BREAKING: Bipartisan gun legislation clears Senate, House

One month after the elementary school shooting in Uvalde, Texas, the bipartisan gun control legislation will go to President Joe Biden for final approval.


Tony Saunders

The Minnesota State Capitol on Nov. 18, 2018.

by Minnesota Daily News Staff

Congress passed bipartisan gun control legislation Friday in a 234 to 193 vote.

The legislation will tighten the background checks required for people under 21 years old to buy a gun and will require authorities to examine juvenile records and mental health records before allowing for gun purchases. It will also work to tighten a federal ban on gun purchases for domestic abusers.

Additionally, millions of dollars will be allocated to states for the implementation of “red flag laws,” allowing officials to confiscate weapons from people who could pose a risk for violence, and the legislation will work to advance laws against gun trafficking and second-hand gun purchases.

The legislation will then dedicate federal funding to mental health programs and school security.
The bill was first passed in the Senate Thursday evening in a 65 to 33 vote before moving to the House of Representatives. Now that it has cleared the House, it will move to President Joe Biden, who will decide whether to sign the bill into law.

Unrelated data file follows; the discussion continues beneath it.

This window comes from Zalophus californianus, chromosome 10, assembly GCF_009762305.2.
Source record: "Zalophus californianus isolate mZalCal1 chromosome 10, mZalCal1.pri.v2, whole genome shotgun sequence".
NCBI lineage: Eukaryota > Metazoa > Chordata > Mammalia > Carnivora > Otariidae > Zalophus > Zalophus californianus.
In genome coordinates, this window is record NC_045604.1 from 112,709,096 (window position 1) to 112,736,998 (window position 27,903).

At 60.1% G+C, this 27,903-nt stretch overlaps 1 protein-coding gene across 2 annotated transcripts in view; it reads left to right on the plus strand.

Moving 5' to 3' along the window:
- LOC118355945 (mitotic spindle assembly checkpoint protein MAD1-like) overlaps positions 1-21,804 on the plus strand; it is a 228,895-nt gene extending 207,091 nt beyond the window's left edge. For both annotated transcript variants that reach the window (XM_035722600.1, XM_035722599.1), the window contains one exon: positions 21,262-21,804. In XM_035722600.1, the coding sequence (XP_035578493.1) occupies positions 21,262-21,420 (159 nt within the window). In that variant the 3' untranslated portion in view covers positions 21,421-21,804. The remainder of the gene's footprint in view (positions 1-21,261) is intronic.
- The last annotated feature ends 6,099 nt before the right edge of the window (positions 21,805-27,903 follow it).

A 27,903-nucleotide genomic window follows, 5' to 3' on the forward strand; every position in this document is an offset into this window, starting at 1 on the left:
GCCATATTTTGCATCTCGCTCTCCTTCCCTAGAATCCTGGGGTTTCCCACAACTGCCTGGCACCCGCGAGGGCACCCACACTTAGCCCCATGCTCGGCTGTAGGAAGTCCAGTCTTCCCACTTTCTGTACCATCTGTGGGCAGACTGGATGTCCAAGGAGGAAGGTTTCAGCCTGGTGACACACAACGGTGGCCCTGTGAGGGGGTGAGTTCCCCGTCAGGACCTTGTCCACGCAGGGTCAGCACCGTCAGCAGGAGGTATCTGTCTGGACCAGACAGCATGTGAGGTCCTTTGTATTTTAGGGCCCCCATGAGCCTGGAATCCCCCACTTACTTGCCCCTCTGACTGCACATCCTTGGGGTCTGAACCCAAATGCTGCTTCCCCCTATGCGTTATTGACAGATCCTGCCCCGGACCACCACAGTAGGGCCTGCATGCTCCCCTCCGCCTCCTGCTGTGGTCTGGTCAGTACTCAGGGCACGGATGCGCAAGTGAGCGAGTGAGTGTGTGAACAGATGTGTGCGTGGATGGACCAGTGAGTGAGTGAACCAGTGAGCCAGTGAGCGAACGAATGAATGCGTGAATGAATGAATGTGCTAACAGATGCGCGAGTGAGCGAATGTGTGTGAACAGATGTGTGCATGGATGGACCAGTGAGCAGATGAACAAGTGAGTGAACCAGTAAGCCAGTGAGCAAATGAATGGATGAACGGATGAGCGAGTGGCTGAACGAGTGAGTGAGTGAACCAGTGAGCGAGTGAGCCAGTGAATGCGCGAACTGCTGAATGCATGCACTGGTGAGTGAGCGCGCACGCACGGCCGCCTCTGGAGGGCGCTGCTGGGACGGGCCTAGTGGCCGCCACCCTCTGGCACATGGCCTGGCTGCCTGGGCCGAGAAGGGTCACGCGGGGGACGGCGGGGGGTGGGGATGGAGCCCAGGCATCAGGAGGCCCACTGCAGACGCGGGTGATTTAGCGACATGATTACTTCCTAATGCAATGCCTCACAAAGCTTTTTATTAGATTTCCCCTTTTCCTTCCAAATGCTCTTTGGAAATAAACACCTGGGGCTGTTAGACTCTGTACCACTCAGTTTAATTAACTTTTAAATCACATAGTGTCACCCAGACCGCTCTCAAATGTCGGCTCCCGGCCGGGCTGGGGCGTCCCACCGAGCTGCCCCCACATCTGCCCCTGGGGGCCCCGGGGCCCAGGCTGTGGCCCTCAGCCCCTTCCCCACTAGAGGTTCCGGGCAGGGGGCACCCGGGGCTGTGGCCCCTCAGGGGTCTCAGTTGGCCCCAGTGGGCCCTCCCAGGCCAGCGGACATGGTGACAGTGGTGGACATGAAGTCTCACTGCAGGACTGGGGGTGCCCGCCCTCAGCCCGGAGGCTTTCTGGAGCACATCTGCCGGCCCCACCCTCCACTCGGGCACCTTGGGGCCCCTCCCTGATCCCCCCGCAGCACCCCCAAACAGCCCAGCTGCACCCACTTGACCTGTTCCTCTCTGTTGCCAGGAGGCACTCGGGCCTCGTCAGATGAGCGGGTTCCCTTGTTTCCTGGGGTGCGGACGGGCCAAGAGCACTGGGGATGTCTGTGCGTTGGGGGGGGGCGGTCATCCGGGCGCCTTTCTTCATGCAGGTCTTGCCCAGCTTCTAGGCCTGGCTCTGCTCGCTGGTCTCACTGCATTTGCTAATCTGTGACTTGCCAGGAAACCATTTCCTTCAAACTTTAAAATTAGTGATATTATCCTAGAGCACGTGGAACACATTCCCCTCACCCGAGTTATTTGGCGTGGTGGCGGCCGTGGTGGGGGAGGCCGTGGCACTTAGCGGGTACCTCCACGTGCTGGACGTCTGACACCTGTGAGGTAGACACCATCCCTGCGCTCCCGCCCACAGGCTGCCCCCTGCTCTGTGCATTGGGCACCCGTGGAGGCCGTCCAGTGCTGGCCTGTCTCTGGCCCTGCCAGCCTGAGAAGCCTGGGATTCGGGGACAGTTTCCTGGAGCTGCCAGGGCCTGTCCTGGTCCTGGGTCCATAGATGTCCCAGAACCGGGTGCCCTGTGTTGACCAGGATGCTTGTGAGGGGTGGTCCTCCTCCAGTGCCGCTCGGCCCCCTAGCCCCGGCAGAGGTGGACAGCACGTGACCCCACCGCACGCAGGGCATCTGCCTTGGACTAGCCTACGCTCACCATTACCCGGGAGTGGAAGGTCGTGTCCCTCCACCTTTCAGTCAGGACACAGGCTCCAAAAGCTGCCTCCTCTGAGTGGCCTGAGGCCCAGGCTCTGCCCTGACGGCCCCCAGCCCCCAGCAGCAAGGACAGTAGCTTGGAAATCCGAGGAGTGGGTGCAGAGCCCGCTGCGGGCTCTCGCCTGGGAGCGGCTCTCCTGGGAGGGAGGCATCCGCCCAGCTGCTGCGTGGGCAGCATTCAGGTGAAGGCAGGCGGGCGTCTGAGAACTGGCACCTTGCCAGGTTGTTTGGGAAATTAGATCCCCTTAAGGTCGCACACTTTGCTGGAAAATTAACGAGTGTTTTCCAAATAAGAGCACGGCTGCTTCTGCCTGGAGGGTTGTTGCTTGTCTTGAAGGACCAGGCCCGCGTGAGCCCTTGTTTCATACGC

Minnesota Rep. Ilhan Omar issued a statement after the bipartisan gun violence bill passed in the House.
“This is an important first step to save lives and stop the gun violence epidemic that has plagued our communities for far too long,” Omar said. “While these measures will provide meaningful change, this is just a start. Our work to end gun violence continues.”

This legislation comes after the U.S. Supreme Court overturned a New York law on Thursday that put restrictions on concealed carry firearms for self defense. The Court ruled it was unconstitutional to require applicants to demonstrate a special need for self defense in order to have a permit for a conceal and carry gun.

The overturn of the 108-year-old gun legislation has raised concerns that this ruling could threaten other gun restrictions across the country and lead to more concealed carry weapons in public.